If you haven't seen "The Incredibles 2" at this point, crawl out from under whatever rock you call home and get yourself to the theater! The second movie, like its predecessor, was a box office hit on opening weekend. I personally loved the movie and thought it was worth waiting nearly 15 years for. However, I didn't think that it was quite as good as the first one (despite still being amazing), which got me thinking about the original movie. And that is how I reached the conclusion that Disney/Pixar's "The Incredibles" is the best superhero movie of our generation.

For starters, "The Incredibles" has the coolest match of setting and style. The setting, though it can be argued about, is thought to be the 1960s, but with a technological spin similar to that of Tomorrowland at Disney World. It's cool because the way the story is done — the music, the action scenes, the credits, etc. — copies the style of cartoons from the era. You go, Pixar!

Second, all of the characters have powers that match their stereotypical roles. Bob/Mr. Incredible has super strength because based on the traditional American family, he's supposed to be the strong one that runs the family and makes them money. Helen/Elastigirl can stretch herself a million different ways — sound familiar to any of you moms out there? Violet is a young teenager who is going through her first crush, so obviously she can turn herself invisible — something that every kid that age either feels like they are or wishes they were. She can also do forcefields, which is a nice little tie in to the idea that she grows stronger and more confident as the movie progresses. Dash, the sporty, show-off young son has super speed, which is fitting for the all-American family type idea. Jack Jack has a whole bunch of different powers because, like every baby, no one knows what he'll grow up to be yet.

Let's also talk about Syndrome's computer password: Kronos. Quick reminder from Greek Mythology, Kronos was a titan and father to Zeus (and 4 of the other gods). He ate his children because he was afraid that they would become more powerful than him, but they tricked him and ended up defeating him in the end. OK, now stay with me and imagine that Syndrome was Kronos. His end goal was to destroy the supers, make himself super, and then sell his inventions so that everyone could be super. BUT, Mr. Incredible, Frozone, and the family stopped him, kind of like Kronos. It doesn't match up exactly because the supers technically came before Syndrome, but it's close enough to let Pixar play with your mind a little bit.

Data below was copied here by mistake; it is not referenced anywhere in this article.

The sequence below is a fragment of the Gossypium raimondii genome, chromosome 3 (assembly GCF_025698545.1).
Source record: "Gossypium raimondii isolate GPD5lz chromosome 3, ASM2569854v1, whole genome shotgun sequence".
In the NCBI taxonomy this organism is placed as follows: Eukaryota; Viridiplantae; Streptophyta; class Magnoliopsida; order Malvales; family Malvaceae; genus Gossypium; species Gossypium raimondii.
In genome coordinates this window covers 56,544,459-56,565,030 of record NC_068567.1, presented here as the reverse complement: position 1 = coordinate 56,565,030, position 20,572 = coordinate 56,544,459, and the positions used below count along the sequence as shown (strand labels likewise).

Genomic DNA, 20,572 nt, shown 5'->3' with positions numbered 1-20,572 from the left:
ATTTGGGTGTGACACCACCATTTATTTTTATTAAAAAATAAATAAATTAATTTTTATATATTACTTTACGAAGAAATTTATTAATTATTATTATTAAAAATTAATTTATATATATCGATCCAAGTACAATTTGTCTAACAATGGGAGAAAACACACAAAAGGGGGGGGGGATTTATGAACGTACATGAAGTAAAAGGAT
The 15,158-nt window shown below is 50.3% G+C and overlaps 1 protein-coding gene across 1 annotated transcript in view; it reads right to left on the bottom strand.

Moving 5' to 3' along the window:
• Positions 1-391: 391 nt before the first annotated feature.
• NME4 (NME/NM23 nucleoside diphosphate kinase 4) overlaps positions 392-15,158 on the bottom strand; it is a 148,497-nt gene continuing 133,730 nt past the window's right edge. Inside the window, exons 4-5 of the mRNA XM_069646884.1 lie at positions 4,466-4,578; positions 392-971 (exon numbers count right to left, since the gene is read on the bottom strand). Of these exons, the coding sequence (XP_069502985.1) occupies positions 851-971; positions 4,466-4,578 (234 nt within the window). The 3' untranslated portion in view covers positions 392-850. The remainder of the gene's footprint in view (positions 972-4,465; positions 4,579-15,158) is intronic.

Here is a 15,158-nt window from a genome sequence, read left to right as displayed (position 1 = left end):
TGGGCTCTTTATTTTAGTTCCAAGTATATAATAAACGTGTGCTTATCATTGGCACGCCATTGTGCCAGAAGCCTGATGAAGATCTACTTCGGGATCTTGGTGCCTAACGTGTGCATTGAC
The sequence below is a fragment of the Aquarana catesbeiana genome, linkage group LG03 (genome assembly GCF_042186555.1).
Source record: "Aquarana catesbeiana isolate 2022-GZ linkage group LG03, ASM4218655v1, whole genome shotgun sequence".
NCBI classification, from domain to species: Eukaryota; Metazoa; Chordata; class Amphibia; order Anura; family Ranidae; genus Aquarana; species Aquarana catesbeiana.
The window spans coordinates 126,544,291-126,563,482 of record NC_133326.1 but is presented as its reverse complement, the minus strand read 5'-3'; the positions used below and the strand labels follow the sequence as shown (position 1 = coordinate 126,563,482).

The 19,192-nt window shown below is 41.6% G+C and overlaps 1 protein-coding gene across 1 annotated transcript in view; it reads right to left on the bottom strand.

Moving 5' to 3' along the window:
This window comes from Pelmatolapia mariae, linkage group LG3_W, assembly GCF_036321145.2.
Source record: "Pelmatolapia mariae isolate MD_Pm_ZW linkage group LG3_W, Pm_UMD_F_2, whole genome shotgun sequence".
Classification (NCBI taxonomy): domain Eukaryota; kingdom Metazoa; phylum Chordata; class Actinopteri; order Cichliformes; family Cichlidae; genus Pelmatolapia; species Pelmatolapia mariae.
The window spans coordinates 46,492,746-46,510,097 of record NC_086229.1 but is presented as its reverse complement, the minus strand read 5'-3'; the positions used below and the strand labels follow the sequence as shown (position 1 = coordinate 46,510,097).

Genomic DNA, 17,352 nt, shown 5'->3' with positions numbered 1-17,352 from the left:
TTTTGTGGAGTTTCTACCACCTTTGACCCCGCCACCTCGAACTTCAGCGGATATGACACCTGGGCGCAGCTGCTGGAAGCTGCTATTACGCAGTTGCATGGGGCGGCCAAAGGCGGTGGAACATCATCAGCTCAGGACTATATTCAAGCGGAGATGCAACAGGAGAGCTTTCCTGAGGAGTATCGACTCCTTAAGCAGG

Now let's go back to the idea of Syndrome selling his weapons to make everyone super. That little scheme ties in nicely with a conversation in the car between Dash and Helen; Dash says "Dad always said our powers are what makes us special." Helen, who has obviously had this conversation with him before replies with "everyone's special, Dash." Dash says under his breath "which is another way of saying no one is..." The whole idea of whether or not supers are better than normal people and who is "special" undercuts the entire movie if you're looking for it. And honestly, I think that the movie comes to the conclusion that, whether someone has super powers or not, everyone is special because of his or her unique abilities. Yay for a classic Disney message.

Another good reason that "The Incredibles" is the best is because it ages with you. I was a six-year-old when it came out. I love it just as much now at 20 as I did then. Why? Because I still find it relatable. At six, I just loved it because of the Disney factor. As I got older, I began to really relate to Violet, so I loved it for that. Now, I catch all of these amazing details that make it even more amazing than it was before. Remember Violet's crush, Tony? I bet you didn't realize that his voice cracked because it was changing when he asked her out at the end when you were a kid. And I'd say you totally missed how hilarious the scene with Frozone's wife was too. And you probably missed how important one of my favorite scenes from the entire movie was: the "I can't lose you again!" scene.

That scene is honestly what sets this movie apart. I was talking about it with someone the other day and he said "yeah, that scene is what makes it more than just a super hero movie. I mean, you could take that scene and put it in a football movie or a musical or anything really and it would still make sense." Bob admitting that he wasn't strong enough and drawing strength from his wife sends a very important message: that it takes an entire family to make things work, that just one person isn't enough. Here lies the most important theme of "The Incredibles": how to fix a broken family.

Maybe Marvel is your jam or you're a huge DC buff, but for me, "The Incredibles" will always be the best superhero movie of our generation.